In a physical medicine practice such as physical therapy and/or a chiropractic practice, patients arrive having had a variety of injections, or they are contemplating a variety of injections, in an attempt to remedy their particular ailment. In physical therapy practice, we often see a mismatch of the type of injection with the actual goal of the injection. In order to get the best response and outcome, it is necessary to match the type of injection with its anticipated effect and the condition or process it is being used to treat. The types of injections most often seen in physical therapy practice are cortisone, platelet-rich plasma, stem cell, prolotherapy and lidocaine injections. Each one is used for a different reason, based on what you are trying to achieve from having the injection.
Cortisone injections are probably the most common injection given and receive a great deal of attention, both good and bad. They are used to treat inflammation of localized areas of the body that exhibit signs of inflammation due to trauma, overuse conditions or chronic processes. They are referred to as anti-inflammatory injections. They can be injected into a specific joint or tendon. They do work better when injected into a joint that can hold the cortisone for a period of time. When injected into a tendon, the cortisone disperses rather rapidly and the effect becomes analgesia (pain relief) versus anti-inflammatory. Cortisone injections can cause tendon weakening and rupture, so exercise after an injection should be supervised and guided by a licensed health care professional to minimize the likelihood of tendon injury. Patients with diabetes should monitor their insulin and blood sugar levels, as spikes can occur after an injection.
Platelet-rich plasma, or PRP, is a nonoperative treatment for conditions such as arthritis, degenerative tendon disease and ligament/tendon sprains and tears. It utilizes the body’s natural healing process. PRP is a concentration of platelets that are injected into the damaged ligaments, tendons and joints to promote tissue repair and accelerate healing through hyper-oxygenation. It is therefore referred to as a healing agent. Platelets are rich in growth and healing factors, which means, on average, a patient's recovery from an injury can be accelerated with a PRP injection. There is still no consensus about what to do after the injection. The rest period post-injection varies from one to six weeks depending on how your doctor was trained.
Stem cell therapy, also known as regenerative medicine, is the newest of the injections referred to as "ortho-biologics." The idea is to promote the reparative response of diseased, dysfunctional or injured tissue using stem cells or their derivatives. Stem cell injections are therefore classified as a healing agent used to heal and repair tissues. Researchers grow stem cells in a lab. These stem cells are manipulated to specialize into specific types of cells, such as cartilage, bone, etc. For knee injections, doctors often take stem cells from the patient's bone marrow, fat tissue or blood. Doctors who do the treatments cite anecdotal evidence as validation that the treatments work. But the big research universities, such as Duke University, Johns Hopkins and Cleveland Clinic, are producing research that is promising beyond anecdotal.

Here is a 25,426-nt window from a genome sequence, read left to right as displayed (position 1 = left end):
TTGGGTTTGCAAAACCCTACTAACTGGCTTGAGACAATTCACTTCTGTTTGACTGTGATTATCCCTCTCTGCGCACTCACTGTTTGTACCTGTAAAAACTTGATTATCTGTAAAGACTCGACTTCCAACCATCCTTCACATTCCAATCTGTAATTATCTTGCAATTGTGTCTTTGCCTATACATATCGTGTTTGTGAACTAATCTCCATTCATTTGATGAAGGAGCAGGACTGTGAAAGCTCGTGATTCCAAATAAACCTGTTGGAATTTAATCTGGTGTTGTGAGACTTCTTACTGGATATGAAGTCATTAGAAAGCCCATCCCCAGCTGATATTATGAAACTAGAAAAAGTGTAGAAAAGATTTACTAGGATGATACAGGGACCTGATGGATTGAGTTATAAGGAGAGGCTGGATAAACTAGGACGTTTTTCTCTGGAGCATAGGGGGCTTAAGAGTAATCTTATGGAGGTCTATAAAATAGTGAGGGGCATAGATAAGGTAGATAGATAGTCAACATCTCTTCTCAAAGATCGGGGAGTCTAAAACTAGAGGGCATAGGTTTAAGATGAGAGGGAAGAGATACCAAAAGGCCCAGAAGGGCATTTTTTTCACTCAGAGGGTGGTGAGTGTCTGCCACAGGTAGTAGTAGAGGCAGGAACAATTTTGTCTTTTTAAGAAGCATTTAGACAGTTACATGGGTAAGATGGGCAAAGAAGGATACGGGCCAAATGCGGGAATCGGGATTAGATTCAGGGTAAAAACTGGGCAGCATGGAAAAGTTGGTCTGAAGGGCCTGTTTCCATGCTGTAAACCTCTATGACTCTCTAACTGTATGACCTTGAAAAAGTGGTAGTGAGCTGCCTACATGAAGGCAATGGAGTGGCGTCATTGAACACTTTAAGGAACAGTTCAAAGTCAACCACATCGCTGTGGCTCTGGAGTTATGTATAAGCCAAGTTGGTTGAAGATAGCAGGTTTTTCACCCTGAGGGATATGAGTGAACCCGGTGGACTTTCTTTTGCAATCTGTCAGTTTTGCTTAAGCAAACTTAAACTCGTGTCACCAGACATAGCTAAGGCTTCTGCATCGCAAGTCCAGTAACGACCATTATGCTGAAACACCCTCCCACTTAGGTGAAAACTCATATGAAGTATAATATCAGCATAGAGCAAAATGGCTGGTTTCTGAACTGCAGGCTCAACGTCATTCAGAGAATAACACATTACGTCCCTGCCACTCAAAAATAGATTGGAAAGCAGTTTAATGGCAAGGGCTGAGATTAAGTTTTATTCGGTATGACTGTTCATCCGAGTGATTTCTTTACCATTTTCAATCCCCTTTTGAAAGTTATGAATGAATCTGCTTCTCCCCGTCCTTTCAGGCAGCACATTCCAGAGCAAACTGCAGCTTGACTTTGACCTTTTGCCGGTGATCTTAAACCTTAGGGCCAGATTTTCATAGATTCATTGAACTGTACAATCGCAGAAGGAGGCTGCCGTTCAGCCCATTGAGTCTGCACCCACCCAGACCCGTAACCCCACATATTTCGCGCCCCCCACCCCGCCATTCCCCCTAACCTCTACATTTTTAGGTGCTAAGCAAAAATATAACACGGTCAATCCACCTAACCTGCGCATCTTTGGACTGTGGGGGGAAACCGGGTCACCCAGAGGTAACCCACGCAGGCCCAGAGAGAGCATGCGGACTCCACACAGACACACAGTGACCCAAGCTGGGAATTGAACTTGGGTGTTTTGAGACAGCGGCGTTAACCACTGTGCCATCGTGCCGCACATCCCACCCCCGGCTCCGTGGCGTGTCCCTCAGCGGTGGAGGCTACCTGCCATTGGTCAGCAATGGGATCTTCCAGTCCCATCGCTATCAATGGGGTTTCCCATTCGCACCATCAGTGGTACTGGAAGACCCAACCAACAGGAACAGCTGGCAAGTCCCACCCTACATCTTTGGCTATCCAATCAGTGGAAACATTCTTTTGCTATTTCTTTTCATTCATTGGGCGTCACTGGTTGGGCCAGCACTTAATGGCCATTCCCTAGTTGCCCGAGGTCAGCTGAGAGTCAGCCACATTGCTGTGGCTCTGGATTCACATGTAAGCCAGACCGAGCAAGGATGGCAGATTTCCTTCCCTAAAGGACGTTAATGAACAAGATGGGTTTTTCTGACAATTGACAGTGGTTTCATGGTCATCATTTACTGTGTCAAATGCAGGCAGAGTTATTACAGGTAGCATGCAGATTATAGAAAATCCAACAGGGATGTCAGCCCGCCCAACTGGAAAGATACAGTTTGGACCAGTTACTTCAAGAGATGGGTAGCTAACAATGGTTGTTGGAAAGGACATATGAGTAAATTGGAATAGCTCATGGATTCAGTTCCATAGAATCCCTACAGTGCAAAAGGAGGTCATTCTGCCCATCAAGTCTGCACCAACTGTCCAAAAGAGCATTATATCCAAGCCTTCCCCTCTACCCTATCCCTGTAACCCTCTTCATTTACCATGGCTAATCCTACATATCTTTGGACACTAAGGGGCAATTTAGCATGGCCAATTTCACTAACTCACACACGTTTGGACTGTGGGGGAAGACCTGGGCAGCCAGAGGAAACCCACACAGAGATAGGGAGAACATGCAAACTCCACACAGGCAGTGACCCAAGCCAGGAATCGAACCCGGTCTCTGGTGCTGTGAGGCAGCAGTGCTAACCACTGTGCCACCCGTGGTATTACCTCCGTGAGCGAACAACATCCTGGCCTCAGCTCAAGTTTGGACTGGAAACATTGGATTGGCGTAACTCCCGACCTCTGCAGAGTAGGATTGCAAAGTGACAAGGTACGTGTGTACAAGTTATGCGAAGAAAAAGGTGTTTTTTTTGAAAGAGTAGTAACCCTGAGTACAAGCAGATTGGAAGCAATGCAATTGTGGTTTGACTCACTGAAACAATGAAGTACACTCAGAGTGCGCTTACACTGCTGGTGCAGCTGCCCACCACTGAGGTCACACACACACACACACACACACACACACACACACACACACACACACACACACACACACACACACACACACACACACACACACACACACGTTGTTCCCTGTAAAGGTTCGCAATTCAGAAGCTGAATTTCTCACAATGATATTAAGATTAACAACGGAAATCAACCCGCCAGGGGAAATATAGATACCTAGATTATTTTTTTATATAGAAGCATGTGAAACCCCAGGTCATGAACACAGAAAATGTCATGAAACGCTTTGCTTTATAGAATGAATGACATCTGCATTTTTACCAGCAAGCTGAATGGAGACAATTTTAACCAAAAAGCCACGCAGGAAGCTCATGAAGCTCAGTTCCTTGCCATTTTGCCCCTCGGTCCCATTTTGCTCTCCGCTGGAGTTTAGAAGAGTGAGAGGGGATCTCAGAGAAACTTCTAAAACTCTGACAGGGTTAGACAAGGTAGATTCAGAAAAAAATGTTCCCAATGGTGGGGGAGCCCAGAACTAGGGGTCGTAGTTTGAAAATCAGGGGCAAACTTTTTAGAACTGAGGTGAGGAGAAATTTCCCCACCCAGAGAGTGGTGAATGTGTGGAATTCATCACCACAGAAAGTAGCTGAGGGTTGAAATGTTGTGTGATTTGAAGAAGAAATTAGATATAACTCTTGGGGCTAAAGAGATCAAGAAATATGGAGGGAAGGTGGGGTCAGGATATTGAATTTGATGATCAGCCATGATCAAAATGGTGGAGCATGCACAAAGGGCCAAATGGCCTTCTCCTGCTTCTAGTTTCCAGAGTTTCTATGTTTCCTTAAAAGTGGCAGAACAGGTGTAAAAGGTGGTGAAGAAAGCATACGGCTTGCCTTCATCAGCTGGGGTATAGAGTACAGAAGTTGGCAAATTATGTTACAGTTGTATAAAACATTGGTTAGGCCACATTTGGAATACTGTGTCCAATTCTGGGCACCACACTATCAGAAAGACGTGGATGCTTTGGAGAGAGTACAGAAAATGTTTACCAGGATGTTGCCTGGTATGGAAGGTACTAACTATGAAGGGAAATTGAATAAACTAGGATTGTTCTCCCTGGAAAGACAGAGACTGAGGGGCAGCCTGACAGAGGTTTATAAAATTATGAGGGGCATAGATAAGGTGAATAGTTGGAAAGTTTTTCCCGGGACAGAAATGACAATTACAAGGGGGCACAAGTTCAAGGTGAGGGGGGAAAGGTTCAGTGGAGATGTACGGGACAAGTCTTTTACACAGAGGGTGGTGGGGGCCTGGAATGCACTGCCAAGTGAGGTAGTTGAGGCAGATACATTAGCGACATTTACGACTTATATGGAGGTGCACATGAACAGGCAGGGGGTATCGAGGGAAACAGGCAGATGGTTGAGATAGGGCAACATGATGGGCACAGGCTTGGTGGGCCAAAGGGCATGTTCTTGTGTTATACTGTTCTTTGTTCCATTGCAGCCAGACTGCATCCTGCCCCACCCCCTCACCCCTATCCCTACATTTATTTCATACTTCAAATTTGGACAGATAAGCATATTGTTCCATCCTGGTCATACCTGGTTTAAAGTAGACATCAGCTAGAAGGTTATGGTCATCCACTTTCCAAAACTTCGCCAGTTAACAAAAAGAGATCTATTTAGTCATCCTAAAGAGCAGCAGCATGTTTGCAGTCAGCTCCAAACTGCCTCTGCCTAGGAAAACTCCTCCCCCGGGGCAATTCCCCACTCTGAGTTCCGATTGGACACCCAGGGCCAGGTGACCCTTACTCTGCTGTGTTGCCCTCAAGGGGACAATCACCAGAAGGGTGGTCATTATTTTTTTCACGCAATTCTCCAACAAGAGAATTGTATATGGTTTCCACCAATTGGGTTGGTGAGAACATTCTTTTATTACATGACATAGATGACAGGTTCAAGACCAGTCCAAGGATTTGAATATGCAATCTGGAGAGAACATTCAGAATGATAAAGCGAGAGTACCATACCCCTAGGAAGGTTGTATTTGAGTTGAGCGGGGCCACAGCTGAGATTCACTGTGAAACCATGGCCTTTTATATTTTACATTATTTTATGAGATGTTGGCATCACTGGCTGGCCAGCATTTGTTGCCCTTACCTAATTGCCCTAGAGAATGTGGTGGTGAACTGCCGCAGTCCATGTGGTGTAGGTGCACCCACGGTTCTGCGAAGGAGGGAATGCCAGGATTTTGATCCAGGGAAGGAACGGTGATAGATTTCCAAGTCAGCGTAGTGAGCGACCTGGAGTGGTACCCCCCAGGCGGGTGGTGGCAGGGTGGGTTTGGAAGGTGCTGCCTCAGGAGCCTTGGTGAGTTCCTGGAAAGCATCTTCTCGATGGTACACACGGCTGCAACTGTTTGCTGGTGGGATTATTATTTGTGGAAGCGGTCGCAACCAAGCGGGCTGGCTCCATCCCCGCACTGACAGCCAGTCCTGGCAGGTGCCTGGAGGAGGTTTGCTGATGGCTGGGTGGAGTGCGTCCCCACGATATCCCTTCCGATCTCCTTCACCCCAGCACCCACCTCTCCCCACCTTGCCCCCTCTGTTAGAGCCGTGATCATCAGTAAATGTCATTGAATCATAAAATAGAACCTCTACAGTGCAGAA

Prolotherapy involves injecting irritants into an injured or inflamed joint to stimulate healing. It has also been referred to as a sclerosing agent. The irritant kick-starts the body's healing response and is therefore used in an attempt to stabilize an unstable joint. Joints can become unstable through overuse, stress, degenerative joint disease and/or trauma. Prolotherapy is not a surgical treatment. Because of this, it is also known as a regenerative joint injection, or non-surgical ligament and tendon reconstruction. Some sources state that once activated, the body will start to strengthen and repair the damaged ligaments in the joint. The strengthening of the ligaments, over time, helps to stabilize the joint, thus reducing the instability. Once the joint stabilizes, the patient’s pain begins to resolve. Prolotherapy may require several injections into the injured area or unstable tissue to achieve its full effectiveness. Patients should expect anywhere from four to 15 shots per session, and for several sessions to occur over the course of three to six months.
Lidocaine is a local anesthetic (numbing medication). It works by blocking nerve signals in your body. Lidocaine injections are used to numb an area of your body to help reduce pain or discomfort caused by invasive medical procedures. Lidocaine is classified as a pain-relieving agent. It can also be used for trigger point injections to help with muscle pain and headaches. Trigger points are focal areas of shortened muscle fibers and inflammation in skeletal muscle. The rhomboid and trapezius back muscles, located in the upper back and behind the shoulder areas, are a common site of trigger points and TPIs.
Regardless of the injection, the key to success is matching the type of injection with the intended goal of the injection. If an injection is recommended, ask the provider what the intended goal is and if the particular injection will meet that goal and how.
Dr. Dale Buchberger is a licensed chiropractor, physical therapist, certified strength and conditioning specialist, and a diplomate of the American Chiropractic Board of Sports Physicians, with 30 years of clinical sports injury experience. He can be contacted at (315) 515-3117 or activeptsolutions.com or shouldermadesimple.com.